September 22nd 2018


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Articles from this issue:

COVER STORY Water, water everywhere, but not for the farmers

EDITORIAL Power companies in clover after closures

CANBERRA OBSERVED Liberals in need of an internal peacemaker

ENERGY Solar, wind dependence will add $1300 to power bills, engineers, scientists warn

LIFE ISSUES Queensland life march busts media stereotypes

ENVIRONMENTAL POLITICS Unmask activists disguised as nature lovers

FOREIGN AFFAIRS China takes up challenge to imitate and overtake America

CHINA AND AUSTRALIA Paul Monk thunders at kowtowing former pollies

FOREIGN AFFAIRS Hawaii: Pearl of the Pacific

BOOK EXCERPT From Patrick J. Byrne's book, Transgender: One Shade of Grey

FREE SPEECH University of Western Australia blinks again

LIFE ISSUES Queensland law will open floodgates to sex-selective abortion

HUMOUR

MUSIC Pop and singing: A certain antagonism

CINEMA Christopher Robin: The best something comes from nothing

BOOK REVIEW A so-called industry with only a dark side

BOOK REVIEW Population see-saw changes direction

LETTERS

POETRY

Books promotion page

OUR DAILY BREAD:
The Essential Norman Borlaug

Noel Vietmeyer

$54.00


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by Noel Vietmeyer

(Bracing Books, 2012)
Hardcover: 284 pages

ISBN: 9780578095554

Price: AUD$54.00

 

 

Book description

In the late 1960s a sudden surge in wheat and rice caught the world by surprise. Experts had proclaimed that the world could produce no more food, and that continued human population growth signified an inevitable and never-ending global famine.

Behind the unexpected leap in cereal production stood a humble Iowan who had been born half a century earlier with no prospects other than to spend his life growing the food to feed his own family. This book tells the almost miraculous series of events by which Norman Borlaug found his way from obscurity to the pinnacle of humanitarian achievement.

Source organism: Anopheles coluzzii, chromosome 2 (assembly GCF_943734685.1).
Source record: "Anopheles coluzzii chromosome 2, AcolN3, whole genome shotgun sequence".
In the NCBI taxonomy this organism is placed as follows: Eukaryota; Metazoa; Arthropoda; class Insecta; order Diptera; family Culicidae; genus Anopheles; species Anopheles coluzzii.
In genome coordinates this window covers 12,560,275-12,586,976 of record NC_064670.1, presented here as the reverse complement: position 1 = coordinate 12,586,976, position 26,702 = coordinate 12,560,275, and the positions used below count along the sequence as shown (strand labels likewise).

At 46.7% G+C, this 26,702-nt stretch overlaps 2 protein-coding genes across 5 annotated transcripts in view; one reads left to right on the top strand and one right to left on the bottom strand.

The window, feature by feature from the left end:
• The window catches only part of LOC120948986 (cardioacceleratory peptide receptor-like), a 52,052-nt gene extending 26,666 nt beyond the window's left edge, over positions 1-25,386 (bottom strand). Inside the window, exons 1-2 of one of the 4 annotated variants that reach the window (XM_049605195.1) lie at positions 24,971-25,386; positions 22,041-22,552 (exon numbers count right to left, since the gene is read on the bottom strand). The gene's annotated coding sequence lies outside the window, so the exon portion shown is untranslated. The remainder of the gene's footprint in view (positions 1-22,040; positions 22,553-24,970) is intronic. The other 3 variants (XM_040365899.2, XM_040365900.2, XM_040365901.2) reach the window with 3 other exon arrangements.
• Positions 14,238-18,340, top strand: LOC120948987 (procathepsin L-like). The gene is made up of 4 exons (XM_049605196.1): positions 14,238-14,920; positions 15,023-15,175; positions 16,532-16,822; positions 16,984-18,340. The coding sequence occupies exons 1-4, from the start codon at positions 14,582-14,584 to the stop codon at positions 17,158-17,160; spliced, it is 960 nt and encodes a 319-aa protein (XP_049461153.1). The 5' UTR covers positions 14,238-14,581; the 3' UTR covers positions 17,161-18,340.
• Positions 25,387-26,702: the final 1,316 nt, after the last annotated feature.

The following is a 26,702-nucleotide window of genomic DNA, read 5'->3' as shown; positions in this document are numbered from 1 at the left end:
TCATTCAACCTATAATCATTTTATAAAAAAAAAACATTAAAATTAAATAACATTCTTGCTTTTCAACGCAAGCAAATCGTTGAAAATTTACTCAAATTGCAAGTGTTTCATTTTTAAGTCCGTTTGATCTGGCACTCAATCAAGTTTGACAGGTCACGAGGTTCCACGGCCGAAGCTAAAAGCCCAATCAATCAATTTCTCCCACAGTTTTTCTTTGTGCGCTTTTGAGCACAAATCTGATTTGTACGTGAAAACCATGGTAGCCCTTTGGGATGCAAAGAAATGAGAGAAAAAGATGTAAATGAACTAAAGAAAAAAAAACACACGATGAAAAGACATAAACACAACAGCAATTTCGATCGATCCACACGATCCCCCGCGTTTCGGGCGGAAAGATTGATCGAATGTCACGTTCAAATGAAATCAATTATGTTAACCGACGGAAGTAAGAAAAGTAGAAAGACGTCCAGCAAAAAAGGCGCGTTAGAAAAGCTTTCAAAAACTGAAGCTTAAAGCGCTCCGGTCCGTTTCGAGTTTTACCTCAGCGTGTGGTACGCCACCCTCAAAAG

Today Borlaug is shaping up as one of the most important role models for world stability. Back in the 1960s when his seeds hit the international scene, the human population was 3 billion and global food production had flat-lined. Then India, to mention just one example, began planting his seeds and went from producing 12 million tonnes of wheat to over 80 million tonnes per year. Borlaug’s gift powered similar increases in almost a hundred wheat-growing nations. And his seeds are also why India and China no longer have famines, which in turn is why both have become superpowers.

 

About the author

During a long career at the National Academy of Sciences in Washington, DC, Noel Vietmeyer produced over 30 books describing innovations that can benefit Africa, Asia and Latin America. He was also a prolific freelance writer, producing some 200 articles for publications such as National Geographic, Reader’s Digest, Smithsonian, Encyclopaedia Britannica, World Book, International Wildlife and Ranger Rick.

Through his National Academy of Sciences service Vietmeyer met Norman Borlaug, the hero of our age and the main reason why the world can feed 7 billion people.


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